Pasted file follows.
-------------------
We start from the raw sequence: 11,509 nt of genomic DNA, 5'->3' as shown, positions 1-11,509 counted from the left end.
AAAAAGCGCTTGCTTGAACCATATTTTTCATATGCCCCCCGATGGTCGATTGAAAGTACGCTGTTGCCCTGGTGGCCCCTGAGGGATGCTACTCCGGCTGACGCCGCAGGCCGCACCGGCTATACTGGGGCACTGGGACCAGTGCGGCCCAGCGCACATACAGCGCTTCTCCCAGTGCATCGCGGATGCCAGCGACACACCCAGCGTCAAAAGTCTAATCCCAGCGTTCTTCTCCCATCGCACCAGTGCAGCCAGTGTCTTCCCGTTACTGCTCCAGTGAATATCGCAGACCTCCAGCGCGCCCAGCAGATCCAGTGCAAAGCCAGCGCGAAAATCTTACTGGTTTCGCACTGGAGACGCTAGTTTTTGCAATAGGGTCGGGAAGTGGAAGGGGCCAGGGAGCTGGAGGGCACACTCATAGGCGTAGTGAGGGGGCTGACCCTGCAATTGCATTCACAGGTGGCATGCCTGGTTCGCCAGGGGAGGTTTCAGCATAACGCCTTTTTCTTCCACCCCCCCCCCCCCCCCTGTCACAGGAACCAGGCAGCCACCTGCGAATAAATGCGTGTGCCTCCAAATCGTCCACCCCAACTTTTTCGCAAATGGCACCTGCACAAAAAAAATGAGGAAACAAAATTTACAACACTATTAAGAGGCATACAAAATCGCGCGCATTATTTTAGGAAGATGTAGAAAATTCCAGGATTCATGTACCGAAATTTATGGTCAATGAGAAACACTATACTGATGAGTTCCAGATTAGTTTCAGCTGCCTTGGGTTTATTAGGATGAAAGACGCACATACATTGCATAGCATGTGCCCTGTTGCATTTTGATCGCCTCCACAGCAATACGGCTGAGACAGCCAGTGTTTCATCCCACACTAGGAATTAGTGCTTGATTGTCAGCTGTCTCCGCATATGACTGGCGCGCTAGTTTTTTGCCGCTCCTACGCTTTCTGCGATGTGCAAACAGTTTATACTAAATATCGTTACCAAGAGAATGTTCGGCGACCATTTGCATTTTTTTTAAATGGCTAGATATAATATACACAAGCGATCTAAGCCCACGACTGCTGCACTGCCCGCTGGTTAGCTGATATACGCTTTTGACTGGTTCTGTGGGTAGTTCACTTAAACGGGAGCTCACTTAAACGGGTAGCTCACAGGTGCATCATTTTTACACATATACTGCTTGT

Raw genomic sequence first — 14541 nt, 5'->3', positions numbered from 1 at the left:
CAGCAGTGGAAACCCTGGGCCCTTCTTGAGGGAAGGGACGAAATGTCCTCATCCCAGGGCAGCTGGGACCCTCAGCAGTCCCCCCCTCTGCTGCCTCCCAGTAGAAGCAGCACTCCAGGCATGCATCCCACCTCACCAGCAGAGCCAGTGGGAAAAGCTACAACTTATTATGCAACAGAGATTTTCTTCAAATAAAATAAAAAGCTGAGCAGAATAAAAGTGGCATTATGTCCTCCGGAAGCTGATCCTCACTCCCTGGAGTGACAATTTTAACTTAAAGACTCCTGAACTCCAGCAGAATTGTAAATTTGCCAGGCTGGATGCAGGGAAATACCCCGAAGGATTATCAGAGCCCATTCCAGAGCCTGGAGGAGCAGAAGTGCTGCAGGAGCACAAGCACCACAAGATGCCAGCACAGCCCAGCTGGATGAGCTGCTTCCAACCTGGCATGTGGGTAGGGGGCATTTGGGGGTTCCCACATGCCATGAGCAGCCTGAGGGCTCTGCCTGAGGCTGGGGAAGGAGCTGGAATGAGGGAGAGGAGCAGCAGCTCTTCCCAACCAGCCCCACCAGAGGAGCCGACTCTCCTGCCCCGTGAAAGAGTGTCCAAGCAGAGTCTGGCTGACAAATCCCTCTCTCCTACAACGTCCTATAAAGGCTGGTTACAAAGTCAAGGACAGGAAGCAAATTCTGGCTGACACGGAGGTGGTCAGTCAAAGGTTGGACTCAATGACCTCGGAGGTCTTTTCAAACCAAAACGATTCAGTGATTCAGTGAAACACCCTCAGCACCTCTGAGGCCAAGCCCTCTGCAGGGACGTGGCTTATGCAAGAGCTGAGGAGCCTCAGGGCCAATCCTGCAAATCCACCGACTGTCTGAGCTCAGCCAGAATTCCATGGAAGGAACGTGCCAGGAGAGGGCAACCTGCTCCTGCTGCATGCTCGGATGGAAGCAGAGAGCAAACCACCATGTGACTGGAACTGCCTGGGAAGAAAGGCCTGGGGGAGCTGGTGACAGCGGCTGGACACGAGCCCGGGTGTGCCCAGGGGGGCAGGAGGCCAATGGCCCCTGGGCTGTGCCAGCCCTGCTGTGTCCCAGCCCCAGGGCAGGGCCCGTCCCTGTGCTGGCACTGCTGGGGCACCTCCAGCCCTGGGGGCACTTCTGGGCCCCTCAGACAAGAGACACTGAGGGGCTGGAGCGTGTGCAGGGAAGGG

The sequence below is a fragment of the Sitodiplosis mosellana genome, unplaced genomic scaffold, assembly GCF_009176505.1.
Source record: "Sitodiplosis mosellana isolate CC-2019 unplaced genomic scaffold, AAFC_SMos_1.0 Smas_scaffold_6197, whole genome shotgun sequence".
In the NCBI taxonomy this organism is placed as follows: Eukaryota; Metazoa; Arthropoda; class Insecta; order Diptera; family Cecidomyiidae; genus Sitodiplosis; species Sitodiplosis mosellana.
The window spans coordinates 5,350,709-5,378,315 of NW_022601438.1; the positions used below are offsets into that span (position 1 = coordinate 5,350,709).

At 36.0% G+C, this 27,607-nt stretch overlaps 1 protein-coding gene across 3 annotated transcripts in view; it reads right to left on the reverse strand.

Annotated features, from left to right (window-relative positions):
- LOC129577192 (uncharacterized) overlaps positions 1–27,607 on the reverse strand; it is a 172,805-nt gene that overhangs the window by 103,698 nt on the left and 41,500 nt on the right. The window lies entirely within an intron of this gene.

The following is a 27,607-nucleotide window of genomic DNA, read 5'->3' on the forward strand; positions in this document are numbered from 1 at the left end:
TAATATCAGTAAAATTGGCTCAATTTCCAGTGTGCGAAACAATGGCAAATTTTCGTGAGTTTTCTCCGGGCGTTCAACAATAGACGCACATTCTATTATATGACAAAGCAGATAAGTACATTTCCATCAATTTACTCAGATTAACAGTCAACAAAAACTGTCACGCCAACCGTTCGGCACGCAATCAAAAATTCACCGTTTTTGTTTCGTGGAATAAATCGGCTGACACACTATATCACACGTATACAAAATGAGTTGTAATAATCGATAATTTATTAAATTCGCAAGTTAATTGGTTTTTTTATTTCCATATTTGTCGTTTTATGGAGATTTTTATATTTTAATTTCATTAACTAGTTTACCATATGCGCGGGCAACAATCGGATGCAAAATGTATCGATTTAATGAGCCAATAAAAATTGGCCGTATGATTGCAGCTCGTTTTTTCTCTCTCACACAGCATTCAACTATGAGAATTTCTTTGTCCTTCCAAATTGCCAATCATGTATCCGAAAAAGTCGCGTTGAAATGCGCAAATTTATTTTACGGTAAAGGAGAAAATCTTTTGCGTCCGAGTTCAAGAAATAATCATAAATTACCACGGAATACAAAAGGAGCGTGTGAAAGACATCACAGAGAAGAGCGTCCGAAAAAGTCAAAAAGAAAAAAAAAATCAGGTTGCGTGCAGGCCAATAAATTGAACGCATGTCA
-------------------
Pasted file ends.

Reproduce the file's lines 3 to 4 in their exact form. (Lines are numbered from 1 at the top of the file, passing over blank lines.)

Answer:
Raw genomic sequence first — 14541 nt, 5'->3', positions numbered from 1 at the left:
CAGCAGTGGAAACCCTGGGCCCTTCTTGAGGGAAGGGACGAAATGTCCTCATCCCAGGGCAGCTGGGACCCTCAGCAGTCCCCCCCTCTGCTGCCTCCCAGTAGAAGCAGCACTCCAGGCATGCATCCCACCTCACCAGCAGAGCCAGTGGGAAAAGCTACAACTTATTATGCAACAGAGATTTTCTTCAAATAAAATAAAAAGCTGAGCAGAATAAAAGTGGCATTATGTCCTCCGGAAGCTGATCCTCACTCCCTGGAGTGACAATTTTAACTTAAAGACTCCTGAACTCCAGCAGAATTGTAAATTTGCCAGGCTGGATGCAGGGAAATACCCCGAAGGATTATCAGAGCCCATTCCAGAGCCTGGAGGAGCAGAAGTGCTGCAGGAGCACAAGCACCACAAGATGCCAGCACAGCCCAGCTGGATGAGCTGCTTCCAACCTGGCATGTGGGTAGGGGGCATTTGGGGGTTCCCACATGCCATGAGCAGCCTGAGGGCTCTGCCTGAGGCTGGGGAAGGAGCTGGAATGAGGGAGAGGAGCAGCAGCTCTTCCCAACCAGCCCCACCAGAGGAGCCGACTCTCCTGCCCCGTGAAAGAGTGTCCAAGCAGAGTCTGGCTGACAAATCCCTCTCTCCTACAACGTCCTATAAAGGCTGGTTACAAAGTCAAGGACAGGAAGCAAATTCTGGCTGACACGGAGGTGGTCAGTCAAAGGTTGGACTCAATGACCTCGGAGGTCTTTTCAAACCAAAACGATTCAGTGATTCAGTGAAACACCCTCAGCACCTCTGAGGCCAAGCCCTCTGCAGGGACGTGGCTTATGCAAGAGCTGAGGAGCCTCAGGGCCAATCCTGCAAATCCACCGACTGTCTGAGCTCAGCCAGAATTCCATGGAAGGAACGTGCCAGGAGAGGGCAACCTGCTCCTGCTGCATGCTCGGATGGAAGCAGAGAGCAAACCACCATGTGACTGGAACTGCCTGGGAAGAAAGGCCTGGGGGAGCTGGTGACAGCGGCTGGACACGAGCCCGGGTGTGCCCAGGGGGGCAGGAGGCCAATGGCCCCTGGGCTGTGCCAGCCCTGCTGTGTCCCAGCCCCAGGGCAGGGCCCGTCCCTGTGCTGGCACTGCTGGGGCACCTCCAGCCCTGGGGGCACTTCTGGGCCCCTCAGACAAGAGACACTGAGGGGCTGGAGCGTGTGCAGGGAAGGG